Thermally stable nonlinear polymers promise optoelectronic integration

Optically responsive molecules that can survive the high temperatures of microelectronics processing have been successfully inserted into polyimides by scientists at the IBM Almaden Research Center (San Jose, CA). The resulting nonlinear polymer can withstand the severe requirements of integrated-circuit production, so it could eventually enable nonlinear optical components to be fully integrated with electronic circuitry. The researchers said some of the nonlinear polyimides can be used for mor

Aug 1st, 1995

Thermally stable nonlinear polymers promise optoelectronic integration

Optically responsive molecules that can survive the high temperatures of microelectronics processing have been successfully inserted into polyimides by scientists at the IBM Almaden Research Center (San Jose, CA). The resulting nonlinear polymer can withstand the severe requirements of integrated-circuit production, so it could eventually enable nonlinear optical components to be fully integrated with electronic circuitry. The researchers said some of the nonlinear polyimides can be used for more than 1000 hours at temperatures above 225°C without any measurable reduction in nonlinearity and can be held at temperatures above 300°C for tens of minutes without degradation or activity loss. Activity is obtained by attaching a dipolar chromo phore to the polymer backbone and raising this system above its glass transition temperature in the presence of an electric field to orient the dipolar chromophores, then returning it to a lower temperature and removing the poling field.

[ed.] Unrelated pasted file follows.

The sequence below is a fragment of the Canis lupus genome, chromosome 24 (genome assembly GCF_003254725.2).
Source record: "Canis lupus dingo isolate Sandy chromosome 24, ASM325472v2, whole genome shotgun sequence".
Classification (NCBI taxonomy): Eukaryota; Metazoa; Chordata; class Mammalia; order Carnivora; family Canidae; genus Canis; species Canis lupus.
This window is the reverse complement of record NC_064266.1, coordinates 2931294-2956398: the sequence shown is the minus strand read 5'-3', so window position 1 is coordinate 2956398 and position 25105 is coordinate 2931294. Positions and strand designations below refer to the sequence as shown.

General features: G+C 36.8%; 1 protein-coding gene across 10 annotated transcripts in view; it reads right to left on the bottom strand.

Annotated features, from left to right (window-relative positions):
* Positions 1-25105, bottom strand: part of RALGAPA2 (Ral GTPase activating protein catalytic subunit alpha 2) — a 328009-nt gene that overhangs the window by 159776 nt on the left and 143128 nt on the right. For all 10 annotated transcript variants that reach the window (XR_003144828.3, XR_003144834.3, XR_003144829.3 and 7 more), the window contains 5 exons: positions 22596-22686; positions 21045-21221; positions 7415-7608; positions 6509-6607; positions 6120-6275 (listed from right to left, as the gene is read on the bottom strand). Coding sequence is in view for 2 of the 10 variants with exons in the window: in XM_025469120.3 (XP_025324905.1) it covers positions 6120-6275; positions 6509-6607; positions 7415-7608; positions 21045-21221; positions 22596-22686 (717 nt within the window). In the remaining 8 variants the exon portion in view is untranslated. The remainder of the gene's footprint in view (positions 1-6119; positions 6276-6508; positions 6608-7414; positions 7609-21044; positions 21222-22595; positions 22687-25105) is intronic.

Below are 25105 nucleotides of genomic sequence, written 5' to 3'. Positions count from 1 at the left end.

For practical applications, chromophores exhibiting large optical nonlinearities must be combined with materials having good thermal stability; this may require years of further research. Nonetheless, an optoelectronic device incorporating a nonlinear optical polymer is expected to operate at higher frequencies than conventional devices and may function in a high-speed computer clock at several orders of magnitude faster than currently available. Such polymers could also become relatively inexpensive alternatives for nonlinear crystals now used as modulators in telecommunications applications.

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